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Student loans

This section of the site will consider two types of student loan. The first is the basic student loan that the majority of students will take out. The second is a commercial development loan.

The first type of loan is provided by the Student Loans Company and is essentially an interest free gift from the government which only has to be paid back when you're earning over £15,000. The loan will increase by inflation, however, in reality this is not making the debt any greater in terms of what its worth.

The student loan is a highly generous financial gift from the government and should not concern those with one greatly. Although the average loan of about £12,000 and up to £20,000 seems like a great deal of money it does not have to be paid back until you're earning - and even then the rate of repayment isn't massive. It should be viewed as another tax which comes out of your pay packet before you've had a chance to miss it.



One key tip about this type of student loan is that there are few good reasons to pay it off early. If you have the money to pay the loan off then don't pay off the loan. In real terms (accounting for inflation) the loan is not increasing in value, if you put the money in a savings account your savings will increase in value above the rate of inflation.

Graduate loans

Unlike undergraduates, postgraduates are not eligible for loans from the Student Loans Company. But there are loans available for postgraduate study and it is worth exploring the options.

There are many good reasons why postgraduates take out loans. Without any comprehensive funding provision and the difficulties balancing study commitments with work, some people believe that borrowing money is an effective short-term solution.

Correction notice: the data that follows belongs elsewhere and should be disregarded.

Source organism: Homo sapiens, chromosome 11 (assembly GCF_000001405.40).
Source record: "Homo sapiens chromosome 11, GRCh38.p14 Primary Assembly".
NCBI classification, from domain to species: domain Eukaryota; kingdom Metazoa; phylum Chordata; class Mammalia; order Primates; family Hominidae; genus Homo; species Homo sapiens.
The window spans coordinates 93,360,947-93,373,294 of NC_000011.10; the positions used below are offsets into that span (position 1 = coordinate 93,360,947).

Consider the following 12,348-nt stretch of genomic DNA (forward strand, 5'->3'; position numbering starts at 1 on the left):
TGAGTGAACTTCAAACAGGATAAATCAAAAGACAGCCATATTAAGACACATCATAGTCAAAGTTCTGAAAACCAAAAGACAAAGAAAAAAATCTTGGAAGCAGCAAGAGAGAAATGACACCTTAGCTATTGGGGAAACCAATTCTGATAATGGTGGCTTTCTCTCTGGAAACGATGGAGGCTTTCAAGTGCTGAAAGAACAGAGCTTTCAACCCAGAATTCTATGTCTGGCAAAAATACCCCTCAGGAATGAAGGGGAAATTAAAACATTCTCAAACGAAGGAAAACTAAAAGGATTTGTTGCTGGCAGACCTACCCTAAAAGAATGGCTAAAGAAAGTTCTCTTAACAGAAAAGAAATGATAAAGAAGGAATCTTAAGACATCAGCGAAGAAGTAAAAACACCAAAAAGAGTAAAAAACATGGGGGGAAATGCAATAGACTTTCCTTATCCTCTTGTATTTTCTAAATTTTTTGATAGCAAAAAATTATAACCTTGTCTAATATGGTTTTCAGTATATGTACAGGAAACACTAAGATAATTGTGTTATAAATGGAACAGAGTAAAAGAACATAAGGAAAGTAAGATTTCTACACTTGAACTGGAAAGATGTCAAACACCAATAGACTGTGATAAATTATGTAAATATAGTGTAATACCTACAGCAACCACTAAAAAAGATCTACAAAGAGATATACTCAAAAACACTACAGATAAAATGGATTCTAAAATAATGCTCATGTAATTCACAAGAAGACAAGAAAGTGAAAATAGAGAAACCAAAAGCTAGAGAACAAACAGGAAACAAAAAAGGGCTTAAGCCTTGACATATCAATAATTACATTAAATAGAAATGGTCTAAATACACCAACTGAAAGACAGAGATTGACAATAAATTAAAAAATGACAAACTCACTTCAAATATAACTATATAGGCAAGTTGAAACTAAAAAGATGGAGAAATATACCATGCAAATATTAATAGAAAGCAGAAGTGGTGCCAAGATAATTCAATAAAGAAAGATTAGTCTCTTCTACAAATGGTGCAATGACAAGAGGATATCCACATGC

If you an undergraduate you will probably already have a loan or an overdraft to repay. Although postgraduate study does on the whole improve your employment prospects, you should think very carefully before you add to your debt burden.
A Career Development Loan (CDL) can help you gain the experience, training and qualifications you need to improve your job skills or even launch a new career.

You can use it to fund a variety of vocational (work-related) courses with a wide range of organisations, so you are able to choose the course that best suits your needs. You can take out a CDL whether you are employed, self-employed or unemployed.

CDLs are available through an arrangement between the Learning and Skills Council (LSC) and three high street banks.

In summary:

> you can borrow anything between £300 and £8,000 to help you fund up to two years of learning (or up to three years if the course includes one year of relevant practical work experience)

> you can get CDLs through Barclays, The Co-operative Bank and The Royal Bank of Scotland

> the LSC pays the interest on your loan while you're learning and for up to one month after you've stopped training

> you then repay the loan to the bank over an agreed period at a fixed rate of interest

Remember that a CDL is a personal loan between you and the bank, and you are responsible for repaying it to the bank. Before taking out a loan, check how much your monthly repayments will be, and that you feel confident that you will be able to make them.

A Career Development Loan (CDL) can help you gain the experience, training and qualifications you need to improve your job skills or even launch a new career.

You can use it to fund a variety of vocational (work-related) courses with a wide range of organisations, so you are able to choose the course that best suits your needs. You can take out a CDL whether you are employed, self-employed or unemployed.

CDLs are available through an arrangement between the Learning and Skills Council (LSC) and three high street banks.

In summary:

> you can borrow anything between £300 and £8,000 to help you fund up to two years of learning (or up to three years if the course includes one year of relevant practical work experience)

> you can get CDLs through Barclays, The Co-operative Bank and The Royal Bank of Scotland

> the LSC pays the interest on your loan while you're learning and for up to one month after you've stopped training you then repay the loan to the bank over an agreed period at a fixed rate of interest

Remember that a CDL is a personal loan between you and the bank, and you are responsible for repaying it to the bank. Before taking out a loan, check how much your monthly repayments will be, and that you feel confident that you will be able to make them.

 

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